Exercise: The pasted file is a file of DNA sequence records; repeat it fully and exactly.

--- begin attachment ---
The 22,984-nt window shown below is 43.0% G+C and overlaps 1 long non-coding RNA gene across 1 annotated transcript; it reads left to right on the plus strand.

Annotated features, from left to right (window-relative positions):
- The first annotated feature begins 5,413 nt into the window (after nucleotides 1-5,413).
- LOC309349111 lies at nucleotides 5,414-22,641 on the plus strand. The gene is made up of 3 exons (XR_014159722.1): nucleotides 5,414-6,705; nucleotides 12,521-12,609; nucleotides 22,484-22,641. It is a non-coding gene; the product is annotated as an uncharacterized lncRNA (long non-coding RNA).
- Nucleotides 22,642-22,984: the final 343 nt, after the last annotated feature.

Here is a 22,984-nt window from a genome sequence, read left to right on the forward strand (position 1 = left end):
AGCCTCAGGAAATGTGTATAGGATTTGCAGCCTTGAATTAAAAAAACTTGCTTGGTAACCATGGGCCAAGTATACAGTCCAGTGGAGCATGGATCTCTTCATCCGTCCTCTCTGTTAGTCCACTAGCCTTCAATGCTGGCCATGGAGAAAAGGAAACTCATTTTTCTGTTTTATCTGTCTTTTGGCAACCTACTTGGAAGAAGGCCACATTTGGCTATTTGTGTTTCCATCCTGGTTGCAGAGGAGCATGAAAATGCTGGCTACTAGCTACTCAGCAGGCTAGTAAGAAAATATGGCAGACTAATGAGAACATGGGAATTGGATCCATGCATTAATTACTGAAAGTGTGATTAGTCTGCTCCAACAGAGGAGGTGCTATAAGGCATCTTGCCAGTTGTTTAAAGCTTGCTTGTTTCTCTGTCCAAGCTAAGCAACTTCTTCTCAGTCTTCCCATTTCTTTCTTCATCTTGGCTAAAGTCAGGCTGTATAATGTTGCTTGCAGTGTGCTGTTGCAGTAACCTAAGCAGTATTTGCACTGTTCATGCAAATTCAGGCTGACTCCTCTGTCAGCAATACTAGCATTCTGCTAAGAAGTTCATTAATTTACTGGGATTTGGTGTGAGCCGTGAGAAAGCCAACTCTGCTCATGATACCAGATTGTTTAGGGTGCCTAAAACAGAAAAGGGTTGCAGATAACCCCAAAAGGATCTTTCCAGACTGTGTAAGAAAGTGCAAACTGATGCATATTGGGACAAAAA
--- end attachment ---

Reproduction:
The 22,984-nt window shown below is 43.0% G+C and overlaps 1 long non-coding RNA gene across 1 annotated transcript; it reads left to right on the plus strand.

Annotated features, from left to right (window-relative positions):
- The first annotated feature begins 5,413 nt into the window (after nucleotides 1-5,413).
- LOC309349111 lies at nucleotides 5,414-22,641 on the plus strand. The gene is made up of 3 exons (XR_014159722.1): nucleotides 5,414-6,705; nucleotides 12,521-12,609; nucleotides 22,484-22,641. It is a non-coding gene; the product is annotated as an uncharacterized lncRNA (long non-coding RNA).
- Nucleotides 22,642-22,984: the final 343 nt, after the last annotated feature.

Here is a 22,984-nt window from a genome sequence, read left to right on the forward strand (position 1 = left end):
AGCCTCAGGAAATGTGTATAGGATTTGCAGCCTTGAATTAAAAAAACTTGCTTGGTAACCATGGGCCAAGTATACAGTCCAGTGGAGCATGGATCTCTTCATCCGTCCTCTCTGTTAGTCCACTAGCCTTCAATGCTGGCCATGGAGAAAAGGAAACTCATTTTTCTGTTTTATCTGTCTTTTGGCAACCTACTTGGAAGAAGGCCACATTTGGCTATTTGTGTTTCCATCCTGGTTGCAGAGGAGCATGAAAATGCTGGCTACTAGCTACTCAGCAGGCTAGTAAGAAAATATGGCAGACTAATGAGAACATGGGAATTGGATCCATGCATTAATTACTGAAAGTGTGATTAGTCTGCTCCAACAGAGGAGGTGCTATAAGGCATCTTGCCAGTTGTTTAAAGCTTGCTTGTTTCTCTGTCCAAGCTAAGCAACTTCTTCTCAGTCTTCCCATTTCTTTCTTCATCTTGGCTAAAGTCAGGCTGTATAATGTTGCTTGCAGTGTGCTGTTGCAGTAACCTAAGCAGTATTTGCACTGTTCATGCAAATTCAGGCTGACTCCTCTGTCAGCAATACTAGCATTCTGCTAAGAAGTTCATTAATTTACTGGGATTTGGTGTGAGCCGTGAGAAAGCCAACTCTGCTCATGATACCAGATTGTTTAGGGTGCCTAAAACAGAAAAGGGTTGCAGATAACCCCAAAAGGATCTTTCCAGACTGTGTAAGAAAGTGCAAACTGATGCATATTGGGACAAAAA